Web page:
When ‘sablay’ means ‘tagumpay’

Maria Victoria Dio Mendoza
I may not be an overachiever in graduate school, but I can say that I was humbled by the academic misfortunes or series of sablays I had gone through

VICTORIA MENDOZAThe long-awaited good news was sent from the heavens, Oh yes! Pasa ka na!! Woooohhh!” [Yes, you’ve passed!] 

It’s official. I will be wearing my sablay (UP graduation sash) again after 7 years!

The bearer of the good news was Ate Ida, the graduate programs administrative staff of the University of the Philippines (UP) College of Business Administration. I received her SMS while I was having my “me time” in the mall. Perfect, since I got to savor the joy all by myself at that very moment. I was all smiles, sending ecstatic messages to relevant people, updating them of my humble victory.

It was a victory too big a deal for me.

Back in 2011, when I decided to pursue graduate studies full time, I also had a full-time job on the graveyard shift. The combination was crazy. I would attend classes with my mind wandering, unable to absorb the discussions.

I was the perfect example of a physically-present-but-mentally-absent student, on a daily basis. During most of our meetings, which sometimes lasted until 9pm, I would ask my group mates if I could catnap because I could no longer bear the exhaustion. I would also have to report to work at 3am. Even if they may have found it uncomfortable to allow me to take a rest in front of them, they still said “yes.” Out of pity, I suppose.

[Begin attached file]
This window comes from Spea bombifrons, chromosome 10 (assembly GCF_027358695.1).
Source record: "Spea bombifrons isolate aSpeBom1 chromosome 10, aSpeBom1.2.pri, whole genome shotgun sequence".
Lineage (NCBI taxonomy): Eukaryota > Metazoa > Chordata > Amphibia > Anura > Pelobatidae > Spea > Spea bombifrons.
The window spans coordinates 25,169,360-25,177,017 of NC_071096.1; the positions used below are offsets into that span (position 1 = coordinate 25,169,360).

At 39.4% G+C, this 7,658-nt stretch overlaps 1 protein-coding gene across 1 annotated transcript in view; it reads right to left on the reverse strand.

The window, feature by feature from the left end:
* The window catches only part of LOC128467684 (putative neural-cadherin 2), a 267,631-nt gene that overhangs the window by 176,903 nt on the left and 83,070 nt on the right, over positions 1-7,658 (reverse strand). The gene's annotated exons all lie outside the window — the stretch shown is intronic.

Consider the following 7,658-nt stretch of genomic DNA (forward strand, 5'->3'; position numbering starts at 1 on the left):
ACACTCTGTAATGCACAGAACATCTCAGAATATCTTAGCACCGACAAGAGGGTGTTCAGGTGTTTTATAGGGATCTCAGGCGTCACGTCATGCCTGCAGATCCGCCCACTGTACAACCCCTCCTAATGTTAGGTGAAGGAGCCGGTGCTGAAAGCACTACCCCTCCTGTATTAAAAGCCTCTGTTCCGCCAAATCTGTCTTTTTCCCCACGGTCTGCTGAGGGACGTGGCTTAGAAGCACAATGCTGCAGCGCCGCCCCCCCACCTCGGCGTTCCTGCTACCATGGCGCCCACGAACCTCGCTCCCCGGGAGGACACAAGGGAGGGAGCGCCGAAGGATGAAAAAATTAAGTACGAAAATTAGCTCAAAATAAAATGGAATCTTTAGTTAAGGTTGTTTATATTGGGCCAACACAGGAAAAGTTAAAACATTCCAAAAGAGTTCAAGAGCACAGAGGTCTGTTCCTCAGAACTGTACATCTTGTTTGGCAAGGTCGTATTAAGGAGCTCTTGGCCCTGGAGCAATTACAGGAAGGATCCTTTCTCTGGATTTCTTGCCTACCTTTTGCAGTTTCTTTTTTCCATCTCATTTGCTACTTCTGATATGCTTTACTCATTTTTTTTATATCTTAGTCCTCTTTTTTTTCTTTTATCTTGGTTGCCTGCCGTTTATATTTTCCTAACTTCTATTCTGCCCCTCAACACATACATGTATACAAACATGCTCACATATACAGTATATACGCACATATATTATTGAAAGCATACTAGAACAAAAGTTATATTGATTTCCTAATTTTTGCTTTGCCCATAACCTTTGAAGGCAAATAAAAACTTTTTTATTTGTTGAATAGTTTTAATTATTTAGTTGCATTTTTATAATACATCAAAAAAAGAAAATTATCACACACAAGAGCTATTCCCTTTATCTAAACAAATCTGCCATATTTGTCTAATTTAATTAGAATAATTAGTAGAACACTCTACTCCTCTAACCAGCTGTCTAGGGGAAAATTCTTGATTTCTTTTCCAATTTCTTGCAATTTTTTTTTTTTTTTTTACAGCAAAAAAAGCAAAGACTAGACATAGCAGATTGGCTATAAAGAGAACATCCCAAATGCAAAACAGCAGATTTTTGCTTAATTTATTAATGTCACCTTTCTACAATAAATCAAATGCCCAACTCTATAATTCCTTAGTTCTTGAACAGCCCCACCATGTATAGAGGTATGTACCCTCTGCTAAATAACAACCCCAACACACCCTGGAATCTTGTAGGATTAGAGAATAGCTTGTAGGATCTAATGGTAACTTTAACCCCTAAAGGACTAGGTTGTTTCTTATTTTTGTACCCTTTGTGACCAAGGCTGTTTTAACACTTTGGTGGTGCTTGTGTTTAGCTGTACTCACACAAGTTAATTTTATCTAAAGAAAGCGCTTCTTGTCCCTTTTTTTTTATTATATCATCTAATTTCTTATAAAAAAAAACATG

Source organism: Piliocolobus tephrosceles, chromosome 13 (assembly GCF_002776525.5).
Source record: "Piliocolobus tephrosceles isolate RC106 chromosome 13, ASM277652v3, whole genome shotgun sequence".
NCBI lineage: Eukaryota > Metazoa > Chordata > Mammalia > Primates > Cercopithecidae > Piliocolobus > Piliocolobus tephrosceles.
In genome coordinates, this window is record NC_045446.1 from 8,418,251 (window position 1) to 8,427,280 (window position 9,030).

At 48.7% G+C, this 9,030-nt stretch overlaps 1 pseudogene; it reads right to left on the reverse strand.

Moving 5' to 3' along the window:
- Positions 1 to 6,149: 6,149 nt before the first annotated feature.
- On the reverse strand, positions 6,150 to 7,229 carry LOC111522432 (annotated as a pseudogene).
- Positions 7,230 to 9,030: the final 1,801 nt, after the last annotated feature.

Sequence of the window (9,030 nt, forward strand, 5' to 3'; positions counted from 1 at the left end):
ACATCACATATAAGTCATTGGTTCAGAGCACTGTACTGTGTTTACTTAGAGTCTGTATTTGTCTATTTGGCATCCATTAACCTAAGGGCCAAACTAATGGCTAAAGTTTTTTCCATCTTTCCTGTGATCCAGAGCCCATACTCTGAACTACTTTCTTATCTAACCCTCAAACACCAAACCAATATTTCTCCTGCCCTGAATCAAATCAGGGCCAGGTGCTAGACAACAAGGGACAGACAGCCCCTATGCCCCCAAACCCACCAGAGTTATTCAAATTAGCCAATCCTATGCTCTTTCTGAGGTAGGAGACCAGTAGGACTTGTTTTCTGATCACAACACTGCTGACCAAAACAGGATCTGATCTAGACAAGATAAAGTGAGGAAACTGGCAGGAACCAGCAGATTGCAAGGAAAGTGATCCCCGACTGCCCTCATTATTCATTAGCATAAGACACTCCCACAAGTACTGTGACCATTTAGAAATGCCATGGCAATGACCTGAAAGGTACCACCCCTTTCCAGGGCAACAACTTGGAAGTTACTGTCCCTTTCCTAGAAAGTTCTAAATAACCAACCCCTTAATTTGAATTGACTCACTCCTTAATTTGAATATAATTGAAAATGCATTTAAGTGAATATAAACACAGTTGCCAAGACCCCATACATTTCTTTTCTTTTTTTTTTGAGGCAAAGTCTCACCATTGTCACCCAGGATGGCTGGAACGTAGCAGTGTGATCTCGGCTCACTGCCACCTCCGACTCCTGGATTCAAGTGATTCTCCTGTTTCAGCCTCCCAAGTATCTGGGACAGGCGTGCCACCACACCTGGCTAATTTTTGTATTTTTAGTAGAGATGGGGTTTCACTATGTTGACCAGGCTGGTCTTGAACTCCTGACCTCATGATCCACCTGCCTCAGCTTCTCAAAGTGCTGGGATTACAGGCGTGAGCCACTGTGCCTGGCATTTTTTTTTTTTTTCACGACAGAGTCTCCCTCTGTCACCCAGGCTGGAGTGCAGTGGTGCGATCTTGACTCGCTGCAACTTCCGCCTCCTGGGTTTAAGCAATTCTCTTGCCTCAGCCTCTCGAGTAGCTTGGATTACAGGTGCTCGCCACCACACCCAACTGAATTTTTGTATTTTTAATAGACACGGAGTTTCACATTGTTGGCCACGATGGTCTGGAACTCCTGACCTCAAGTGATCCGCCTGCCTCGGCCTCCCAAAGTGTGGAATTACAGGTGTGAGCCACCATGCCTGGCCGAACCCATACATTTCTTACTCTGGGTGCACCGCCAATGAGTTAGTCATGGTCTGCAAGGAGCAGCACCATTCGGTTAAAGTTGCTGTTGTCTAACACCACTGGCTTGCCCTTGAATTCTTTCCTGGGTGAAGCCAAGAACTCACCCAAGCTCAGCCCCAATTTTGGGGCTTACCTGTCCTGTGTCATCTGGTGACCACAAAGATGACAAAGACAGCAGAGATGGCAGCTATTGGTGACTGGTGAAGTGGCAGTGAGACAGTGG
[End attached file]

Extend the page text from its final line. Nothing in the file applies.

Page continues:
Plus, how could they say no when I would already be putting my travel pillow on the table? By mid-term, I chose studies over labor and resigned from my job. Nonetheless, I was not able to catch up with the lessons and found myself taking a removal exam in Management Science toward the end of the first term, something which I never experienced throughout my undergrad days. After much prayers and bargaining with Him, I got my first ever tres (passing grade in the UP system) as a student.

It was only then that I fully appreciated the meaning of these words I once saw printed on a shirt being sold at the UP Shopping Center:

“I think that I shall never see

A grade as lovely as a three.

A three I’ve earned from blood and sweat

When failing is a serious threat.

A three I’ve asked from God all day

Knowing praying is the only way.”

FINISH LINE. The UP Sablay is the official academic costume of the University of the Philippines. Photo by Mark Sherwin Bayanito

A solo Sagada adventure immediately followed that hell-of-a-ride term. Amid spelunking and trekking, I soul-searched and reassessed the disconcerting events.

When I was “bargaining” with Him, I specifically stated that if MBA was really meant for me, He would let me pass the removal exam. He did, so I faced the next term holding on to that conviction. He even blessed me with a new job, perfect timing for my transfer to a new apartment.

The work schedule was very ideal and the pay was enough to cover my rent and other pertinent expenses. Yes, I would once in a while run short of cash, as would other working students I suppose, but I was fortunate that my family was always keen and eager to assist.

I hadn’t full recovered from the stress of taking the first term’s removal exam; yet, there I was again at the end of the second term – my name included in the roster of students with a cuatro (conditional grade) in Managerial Accounting (ManAcc).